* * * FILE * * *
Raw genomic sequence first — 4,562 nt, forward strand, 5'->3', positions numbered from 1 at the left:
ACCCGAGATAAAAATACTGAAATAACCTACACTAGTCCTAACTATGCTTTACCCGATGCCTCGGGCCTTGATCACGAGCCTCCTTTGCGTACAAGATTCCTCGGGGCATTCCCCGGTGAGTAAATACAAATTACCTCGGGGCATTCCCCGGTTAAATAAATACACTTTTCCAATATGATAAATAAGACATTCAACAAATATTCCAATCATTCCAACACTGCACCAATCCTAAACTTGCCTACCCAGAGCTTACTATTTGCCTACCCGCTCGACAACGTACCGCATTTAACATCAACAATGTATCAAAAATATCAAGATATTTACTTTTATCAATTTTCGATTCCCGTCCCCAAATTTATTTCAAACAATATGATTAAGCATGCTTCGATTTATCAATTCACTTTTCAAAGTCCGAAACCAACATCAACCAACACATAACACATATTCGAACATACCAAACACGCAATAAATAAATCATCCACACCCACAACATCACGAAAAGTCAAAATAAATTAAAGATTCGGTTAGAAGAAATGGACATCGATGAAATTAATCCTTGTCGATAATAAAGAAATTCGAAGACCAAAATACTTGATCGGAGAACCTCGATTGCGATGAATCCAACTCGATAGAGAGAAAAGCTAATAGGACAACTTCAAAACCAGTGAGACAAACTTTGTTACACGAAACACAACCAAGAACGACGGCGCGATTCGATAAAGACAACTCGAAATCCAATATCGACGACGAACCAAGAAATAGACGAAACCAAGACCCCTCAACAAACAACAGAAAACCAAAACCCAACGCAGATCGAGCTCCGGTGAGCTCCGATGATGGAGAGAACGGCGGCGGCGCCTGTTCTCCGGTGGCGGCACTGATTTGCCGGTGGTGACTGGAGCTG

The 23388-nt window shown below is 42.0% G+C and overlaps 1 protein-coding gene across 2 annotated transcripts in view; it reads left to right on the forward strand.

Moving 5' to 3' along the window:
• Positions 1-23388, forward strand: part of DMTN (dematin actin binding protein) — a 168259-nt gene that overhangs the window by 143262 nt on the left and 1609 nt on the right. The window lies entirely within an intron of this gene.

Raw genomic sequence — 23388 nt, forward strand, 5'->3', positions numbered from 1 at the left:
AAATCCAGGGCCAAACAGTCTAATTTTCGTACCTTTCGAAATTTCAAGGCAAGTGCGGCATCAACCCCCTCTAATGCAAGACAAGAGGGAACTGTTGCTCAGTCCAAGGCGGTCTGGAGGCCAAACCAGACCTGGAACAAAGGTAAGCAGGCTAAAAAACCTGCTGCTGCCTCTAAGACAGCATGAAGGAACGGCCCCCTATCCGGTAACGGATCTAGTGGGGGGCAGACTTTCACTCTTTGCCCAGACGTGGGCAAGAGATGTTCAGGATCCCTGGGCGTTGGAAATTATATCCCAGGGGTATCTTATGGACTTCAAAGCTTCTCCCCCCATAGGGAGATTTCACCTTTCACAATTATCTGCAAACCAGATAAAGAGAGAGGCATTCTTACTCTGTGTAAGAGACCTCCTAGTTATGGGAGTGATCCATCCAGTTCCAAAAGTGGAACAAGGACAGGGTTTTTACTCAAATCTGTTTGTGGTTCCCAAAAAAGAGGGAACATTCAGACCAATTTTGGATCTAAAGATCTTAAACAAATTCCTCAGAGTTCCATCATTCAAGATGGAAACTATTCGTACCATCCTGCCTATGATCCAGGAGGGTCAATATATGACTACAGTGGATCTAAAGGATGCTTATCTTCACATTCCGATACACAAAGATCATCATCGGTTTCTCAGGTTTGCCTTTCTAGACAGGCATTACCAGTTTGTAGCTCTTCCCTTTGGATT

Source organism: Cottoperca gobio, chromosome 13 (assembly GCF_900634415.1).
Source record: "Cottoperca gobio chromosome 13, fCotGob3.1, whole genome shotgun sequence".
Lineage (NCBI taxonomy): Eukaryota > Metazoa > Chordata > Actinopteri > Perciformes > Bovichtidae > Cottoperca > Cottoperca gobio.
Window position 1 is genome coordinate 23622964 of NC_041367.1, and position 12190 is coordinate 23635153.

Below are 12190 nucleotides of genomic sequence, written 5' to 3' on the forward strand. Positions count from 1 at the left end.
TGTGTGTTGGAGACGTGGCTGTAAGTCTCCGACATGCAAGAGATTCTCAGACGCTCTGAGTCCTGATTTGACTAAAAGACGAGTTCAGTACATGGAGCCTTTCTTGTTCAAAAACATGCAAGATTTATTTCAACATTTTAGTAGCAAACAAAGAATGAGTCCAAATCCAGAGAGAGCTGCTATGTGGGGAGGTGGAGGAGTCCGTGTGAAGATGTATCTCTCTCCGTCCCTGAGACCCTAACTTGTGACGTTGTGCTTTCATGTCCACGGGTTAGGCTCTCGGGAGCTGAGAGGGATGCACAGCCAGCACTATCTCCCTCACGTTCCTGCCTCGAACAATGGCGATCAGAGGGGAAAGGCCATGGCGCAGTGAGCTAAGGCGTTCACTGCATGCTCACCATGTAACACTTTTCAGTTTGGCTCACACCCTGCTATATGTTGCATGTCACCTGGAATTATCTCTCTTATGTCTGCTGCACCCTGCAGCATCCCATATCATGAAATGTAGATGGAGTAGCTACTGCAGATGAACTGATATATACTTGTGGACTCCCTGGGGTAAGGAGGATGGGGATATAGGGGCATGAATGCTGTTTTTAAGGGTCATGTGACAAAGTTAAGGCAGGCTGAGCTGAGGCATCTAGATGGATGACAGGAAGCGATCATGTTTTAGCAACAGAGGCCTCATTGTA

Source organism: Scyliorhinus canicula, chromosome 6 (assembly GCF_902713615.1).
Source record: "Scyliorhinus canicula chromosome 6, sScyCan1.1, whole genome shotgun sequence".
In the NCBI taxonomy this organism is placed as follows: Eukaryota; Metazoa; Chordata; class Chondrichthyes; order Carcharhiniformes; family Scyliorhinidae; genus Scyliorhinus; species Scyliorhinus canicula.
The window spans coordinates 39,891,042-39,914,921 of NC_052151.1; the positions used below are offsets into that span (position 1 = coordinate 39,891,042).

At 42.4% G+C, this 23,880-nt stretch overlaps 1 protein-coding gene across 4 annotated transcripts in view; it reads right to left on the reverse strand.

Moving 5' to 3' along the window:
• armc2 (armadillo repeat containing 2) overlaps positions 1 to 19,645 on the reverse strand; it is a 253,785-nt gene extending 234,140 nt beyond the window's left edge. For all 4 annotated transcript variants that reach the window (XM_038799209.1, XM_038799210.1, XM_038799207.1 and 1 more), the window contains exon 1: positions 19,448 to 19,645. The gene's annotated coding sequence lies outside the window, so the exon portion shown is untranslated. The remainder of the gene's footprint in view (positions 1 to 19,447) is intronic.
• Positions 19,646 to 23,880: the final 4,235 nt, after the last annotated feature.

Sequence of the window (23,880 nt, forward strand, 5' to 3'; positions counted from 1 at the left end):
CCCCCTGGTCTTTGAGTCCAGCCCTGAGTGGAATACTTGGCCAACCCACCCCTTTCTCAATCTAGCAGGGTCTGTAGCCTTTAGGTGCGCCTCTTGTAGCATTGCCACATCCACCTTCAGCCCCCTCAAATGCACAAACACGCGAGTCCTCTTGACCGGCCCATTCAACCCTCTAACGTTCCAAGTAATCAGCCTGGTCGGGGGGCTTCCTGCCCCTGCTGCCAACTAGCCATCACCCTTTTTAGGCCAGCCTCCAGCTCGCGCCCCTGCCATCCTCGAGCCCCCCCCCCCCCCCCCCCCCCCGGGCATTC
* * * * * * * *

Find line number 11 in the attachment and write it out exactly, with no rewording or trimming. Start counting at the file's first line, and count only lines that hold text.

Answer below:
Window position 1 is genome coordinate 23622964 of NC_041367.1, and position 12190 is coordinate 23635153.